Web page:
You will need:

      3  Sticky Sticks
      1 Smoothfoam 2" x 4" x 12" block
      2 sheets of cardstock in white, orange and pale yellow
      scissors or daisy (five petal) die in 3 sizes ( I used an AccuCut Craft flower die.)
      pinking shears
      glue dots
      green acrylic paint
      sponge brush

      Let's create! 

      1.     Paint the Smoothfoam block with 3 layers of green paint  with the sponge brush.  Allow each layer to dry before
      proceeding to the next.

      2.     Cut 2 large flowers using scissors or die cutter in orange, white and yellow.  Cut 2 medium flowers in yellow.
       Cut a small flower in white and 2 in orange.

      ©2014Lindsay-Obermeyer-Paper-Flowers.jpg

      3.     Center the blunt end of your Sticky Stick within a petal and gently crease the paper. Do this on all 5 petals for
      both white flower shapes.  I used my finger to make the crease as a bone folder would've made ittoo sharp. (See top left image.)

      4.     Clip tips off of the small orange flower shape with pinking shears.  Fold the petals forward to cfreate "trumpet" effect.

      5.     Center a glue dot in the middle of the first white flower shape, add the second to it.  Add the orange "trumpet."  Now peel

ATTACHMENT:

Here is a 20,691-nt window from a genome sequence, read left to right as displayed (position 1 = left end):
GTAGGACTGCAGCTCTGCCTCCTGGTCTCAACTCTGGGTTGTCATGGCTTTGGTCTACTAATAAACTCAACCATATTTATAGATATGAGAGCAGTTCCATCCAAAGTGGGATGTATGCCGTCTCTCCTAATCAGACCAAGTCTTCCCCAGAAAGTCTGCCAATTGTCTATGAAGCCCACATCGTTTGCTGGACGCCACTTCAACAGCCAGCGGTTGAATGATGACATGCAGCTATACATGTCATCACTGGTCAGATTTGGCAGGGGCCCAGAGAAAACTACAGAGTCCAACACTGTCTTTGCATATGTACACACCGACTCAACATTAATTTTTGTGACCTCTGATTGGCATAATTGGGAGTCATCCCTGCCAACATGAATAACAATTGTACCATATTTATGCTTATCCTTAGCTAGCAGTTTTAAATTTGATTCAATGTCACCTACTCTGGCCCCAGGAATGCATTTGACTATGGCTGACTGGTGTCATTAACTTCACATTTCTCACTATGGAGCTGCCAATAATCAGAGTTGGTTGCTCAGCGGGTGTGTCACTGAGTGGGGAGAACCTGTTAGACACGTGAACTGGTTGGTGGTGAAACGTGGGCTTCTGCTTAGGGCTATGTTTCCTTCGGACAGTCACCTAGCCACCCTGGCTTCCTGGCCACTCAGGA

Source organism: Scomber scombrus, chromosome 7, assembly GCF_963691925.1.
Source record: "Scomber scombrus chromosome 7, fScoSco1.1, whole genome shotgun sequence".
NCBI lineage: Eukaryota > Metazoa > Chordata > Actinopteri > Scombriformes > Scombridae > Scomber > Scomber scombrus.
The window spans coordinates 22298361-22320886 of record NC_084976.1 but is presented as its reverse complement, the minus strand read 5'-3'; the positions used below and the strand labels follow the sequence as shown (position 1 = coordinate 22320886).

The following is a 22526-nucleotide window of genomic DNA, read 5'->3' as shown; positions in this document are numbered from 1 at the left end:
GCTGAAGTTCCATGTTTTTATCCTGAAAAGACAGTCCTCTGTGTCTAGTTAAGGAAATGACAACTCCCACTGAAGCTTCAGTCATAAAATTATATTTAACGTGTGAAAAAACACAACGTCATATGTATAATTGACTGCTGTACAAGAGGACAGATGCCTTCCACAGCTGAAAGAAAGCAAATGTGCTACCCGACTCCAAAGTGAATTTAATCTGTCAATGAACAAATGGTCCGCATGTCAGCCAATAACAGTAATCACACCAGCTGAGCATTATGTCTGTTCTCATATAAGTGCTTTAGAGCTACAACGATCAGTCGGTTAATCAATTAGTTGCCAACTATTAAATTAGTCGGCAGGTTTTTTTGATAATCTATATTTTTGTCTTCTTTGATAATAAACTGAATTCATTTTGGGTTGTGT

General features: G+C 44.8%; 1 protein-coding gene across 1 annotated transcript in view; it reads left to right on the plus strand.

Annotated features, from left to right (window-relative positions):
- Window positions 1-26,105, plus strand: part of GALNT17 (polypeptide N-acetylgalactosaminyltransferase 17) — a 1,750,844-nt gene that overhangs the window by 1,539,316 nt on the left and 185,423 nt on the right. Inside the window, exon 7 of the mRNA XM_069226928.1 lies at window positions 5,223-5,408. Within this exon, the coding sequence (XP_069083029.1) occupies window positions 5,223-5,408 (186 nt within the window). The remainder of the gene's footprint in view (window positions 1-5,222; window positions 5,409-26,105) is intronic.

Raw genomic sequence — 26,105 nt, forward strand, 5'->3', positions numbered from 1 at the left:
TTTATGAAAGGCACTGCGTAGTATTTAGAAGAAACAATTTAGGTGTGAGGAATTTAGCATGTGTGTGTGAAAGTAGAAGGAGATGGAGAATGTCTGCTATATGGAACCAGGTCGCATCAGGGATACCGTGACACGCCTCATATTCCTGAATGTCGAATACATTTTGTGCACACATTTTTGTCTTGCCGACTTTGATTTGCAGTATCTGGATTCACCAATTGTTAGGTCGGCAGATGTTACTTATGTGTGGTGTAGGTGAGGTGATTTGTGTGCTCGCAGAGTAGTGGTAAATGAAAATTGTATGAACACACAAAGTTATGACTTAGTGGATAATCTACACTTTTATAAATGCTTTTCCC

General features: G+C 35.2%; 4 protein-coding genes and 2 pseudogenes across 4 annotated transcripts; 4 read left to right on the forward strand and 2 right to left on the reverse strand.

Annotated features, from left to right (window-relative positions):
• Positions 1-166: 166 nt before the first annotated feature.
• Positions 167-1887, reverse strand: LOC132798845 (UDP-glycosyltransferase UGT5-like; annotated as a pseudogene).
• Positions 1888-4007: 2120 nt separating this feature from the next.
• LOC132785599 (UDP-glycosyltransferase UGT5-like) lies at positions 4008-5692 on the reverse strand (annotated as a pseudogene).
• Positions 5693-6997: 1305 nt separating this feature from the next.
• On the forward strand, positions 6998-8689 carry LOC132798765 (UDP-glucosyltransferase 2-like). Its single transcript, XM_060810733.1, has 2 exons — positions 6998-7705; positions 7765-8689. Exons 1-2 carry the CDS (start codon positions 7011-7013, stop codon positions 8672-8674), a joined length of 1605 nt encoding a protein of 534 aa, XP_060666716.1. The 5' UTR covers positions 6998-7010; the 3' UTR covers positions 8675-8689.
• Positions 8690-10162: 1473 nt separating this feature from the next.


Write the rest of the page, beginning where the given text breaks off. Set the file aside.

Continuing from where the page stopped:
off the paper of your Sticky Stick and center the flower on it.  Press firmly.  Your first flower is finished!  Make a second with
      the 2 large yellows and the small white.  For the third flower, you will proceed in the same manner with the 2 large oranges and
      2 medium yellows, layering them upon each other before adding the orange "trumpet" and Sticky Stick.

      6.     Push the stick of the orange daffodil into the center of the block.  Push the yellow one into the block to the left of the orange and the
      white one to the right.

      VARIATIONS:   This project lends itself to the classroom.  Each child could make their own flower (without scoring the paper) and add it to the classroom "garden."  Markers are perfect for coloring the Sticky Sticks to add a dash of green if desired.